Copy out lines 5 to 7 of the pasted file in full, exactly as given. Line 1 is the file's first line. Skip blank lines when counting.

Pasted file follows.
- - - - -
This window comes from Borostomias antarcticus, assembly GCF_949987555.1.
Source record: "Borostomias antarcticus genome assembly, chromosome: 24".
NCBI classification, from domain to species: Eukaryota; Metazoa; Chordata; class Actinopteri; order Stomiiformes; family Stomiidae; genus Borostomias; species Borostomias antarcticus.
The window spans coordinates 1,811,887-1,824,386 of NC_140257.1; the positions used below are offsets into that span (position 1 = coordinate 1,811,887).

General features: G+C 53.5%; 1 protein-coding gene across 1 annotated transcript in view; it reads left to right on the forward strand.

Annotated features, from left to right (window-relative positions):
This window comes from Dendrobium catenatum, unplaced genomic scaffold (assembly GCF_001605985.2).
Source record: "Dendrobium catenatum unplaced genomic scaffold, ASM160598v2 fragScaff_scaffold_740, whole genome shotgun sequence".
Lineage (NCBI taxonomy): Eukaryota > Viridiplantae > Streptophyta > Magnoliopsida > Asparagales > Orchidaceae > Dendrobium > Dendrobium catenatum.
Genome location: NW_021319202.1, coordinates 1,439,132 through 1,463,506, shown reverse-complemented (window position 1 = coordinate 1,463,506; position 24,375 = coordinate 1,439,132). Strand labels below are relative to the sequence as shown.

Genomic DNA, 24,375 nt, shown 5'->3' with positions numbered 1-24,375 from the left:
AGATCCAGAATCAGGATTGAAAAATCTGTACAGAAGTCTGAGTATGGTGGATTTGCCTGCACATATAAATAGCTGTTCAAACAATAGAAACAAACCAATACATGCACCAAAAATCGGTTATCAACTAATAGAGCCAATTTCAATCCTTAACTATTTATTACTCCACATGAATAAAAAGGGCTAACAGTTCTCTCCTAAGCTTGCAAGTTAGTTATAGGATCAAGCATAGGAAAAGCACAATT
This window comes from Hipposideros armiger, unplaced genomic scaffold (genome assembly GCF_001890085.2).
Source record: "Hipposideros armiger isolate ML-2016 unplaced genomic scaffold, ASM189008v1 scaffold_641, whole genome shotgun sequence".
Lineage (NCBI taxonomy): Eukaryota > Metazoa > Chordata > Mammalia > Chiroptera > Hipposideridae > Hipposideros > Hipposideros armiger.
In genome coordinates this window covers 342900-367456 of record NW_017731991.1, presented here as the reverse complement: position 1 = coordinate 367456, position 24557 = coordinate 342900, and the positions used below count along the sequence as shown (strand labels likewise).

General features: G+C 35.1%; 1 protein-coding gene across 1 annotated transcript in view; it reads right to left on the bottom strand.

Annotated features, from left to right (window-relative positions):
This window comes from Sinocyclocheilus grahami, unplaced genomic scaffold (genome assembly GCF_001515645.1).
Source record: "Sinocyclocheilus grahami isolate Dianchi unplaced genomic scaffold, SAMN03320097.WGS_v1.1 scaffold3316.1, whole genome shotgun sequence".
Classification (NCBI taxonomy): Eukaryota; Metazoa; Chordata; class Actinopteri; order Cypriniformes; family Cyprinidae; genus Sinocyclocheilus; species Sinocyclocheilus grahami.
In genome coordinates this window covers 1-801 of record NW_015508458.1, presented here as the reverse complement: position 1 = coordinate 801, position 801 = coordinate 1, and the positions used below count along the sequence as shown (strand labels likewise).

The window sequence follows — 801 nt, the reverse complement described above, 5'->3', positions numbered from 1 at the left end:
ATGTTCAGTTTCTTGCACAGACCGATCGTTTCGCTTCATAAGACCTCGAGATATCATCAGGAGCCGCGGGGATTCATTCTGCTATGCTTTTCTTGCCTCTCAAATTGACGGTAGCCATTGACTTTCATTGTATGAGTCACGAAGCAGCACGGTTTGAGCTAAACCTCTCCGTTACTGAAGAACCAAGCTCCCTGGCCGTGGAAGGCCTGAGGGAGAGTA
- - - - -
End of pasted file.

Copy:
General features: G+C 53.5%; 1 protein-coding gene across 1 annotated transcript in view; it reads left to right on the forward strand.

Annotated features, from left to right (window-relative positions):
This window comes from Dendrobium catenatum, unplaced genomic scaffold (assembly GCF_001605985.2).